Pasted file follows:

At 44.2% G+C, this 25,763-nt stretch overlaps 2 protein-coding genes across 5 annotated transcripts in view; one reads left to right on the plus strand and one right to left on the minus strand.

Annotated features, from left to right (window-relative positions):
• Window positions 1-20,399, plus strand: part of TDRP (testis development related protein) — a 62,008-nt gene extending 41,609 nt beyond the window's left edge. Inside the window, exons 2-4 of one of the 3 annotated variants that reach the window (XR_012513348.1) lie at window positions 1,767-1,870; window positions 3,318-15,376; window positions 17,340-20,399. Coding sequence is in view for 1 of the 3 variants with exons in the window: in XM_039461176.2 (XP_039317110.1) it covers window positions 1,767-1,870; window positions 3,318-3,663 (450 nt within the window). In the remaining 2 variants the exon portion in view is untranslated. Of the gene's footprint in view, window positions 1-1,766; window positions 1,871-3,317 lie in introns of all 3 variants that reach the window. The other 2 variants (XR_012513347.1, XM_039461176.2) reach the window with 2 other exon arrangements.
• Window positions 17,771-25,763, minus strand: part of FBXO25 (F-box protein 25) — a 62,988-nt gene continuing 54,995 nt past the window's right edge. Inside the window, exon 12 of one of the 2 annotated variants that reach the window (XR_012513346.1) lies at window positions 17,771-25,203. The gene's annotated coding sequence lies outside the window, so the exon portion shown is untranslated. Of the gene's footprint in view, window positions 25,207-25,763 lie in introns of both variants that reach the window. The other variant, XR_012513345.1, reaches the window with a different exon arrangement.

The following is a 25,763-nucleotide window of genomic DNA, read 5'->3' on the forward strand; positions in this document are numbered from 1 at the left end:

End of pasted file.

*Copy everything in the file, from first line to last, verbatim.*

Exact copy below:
At 44.2% G+C, this 25,763-nt stretch overlaps 2 protein-coding genes across 5 annotated transcripts in view; one reads left to right on the plus strand and one right to left on the minus strand.

Annotated features, from left to right (window-relative positions):
• Window positions 1-20,399, plus strand: part of TDRP (testis development related protein) — a 62,008-nt gene extending 41,609 nt beyond the window's left edge. Inside the window, exons 2-4 of one of the 3 annotated variants that reach the window (XR_012513348.1) lie at window positions 1,767-1,870; window positions 3,318-15,376; window positions 17,340-20,399. Coding sequence is in view for 1 of the 3 variants with exons in the window: in XM_039461176.2 (XP_039317110.1) it covers window positions 1,767-1,870; window positions 3,318-3,663 (450 nt within the window). In the remaining 2 variants the exon portion in view is untranslated. Of the gene's footprint in view, window positions 1-1,766; window positions 1,871-3,317 lie in introns of all 3 variants that reach the window. The other 2 variants (XR_012513347.1, XM_039461176.2) reach the window with 2 other exon arrangements.
• Window positions 17,771-25,763, minus strand: part of FBXO25 (F-box protein 25) — a 62,988-nt gene continuing 54,995 nt past the window's right edge. Inside the window, exon 12 of one of the 2 annotated variants that reach the window (XR_012513346.1) lies at window positions 17,771-25,203. The gene's annotated coding sequence lies outside the window, so the exon portion shown is untranslated. Of the gene's footprint in view, window positions 25,207-25,763 lie in introns of both variants that reach the window. The other variant, XR_012513345.1, reaches the window with a different exon arrangement.

The following is a 25,763-nucleotide window of genomic DNA, read 5'->3' on the forward strand; positions in this document are numbered from 1 at the left end: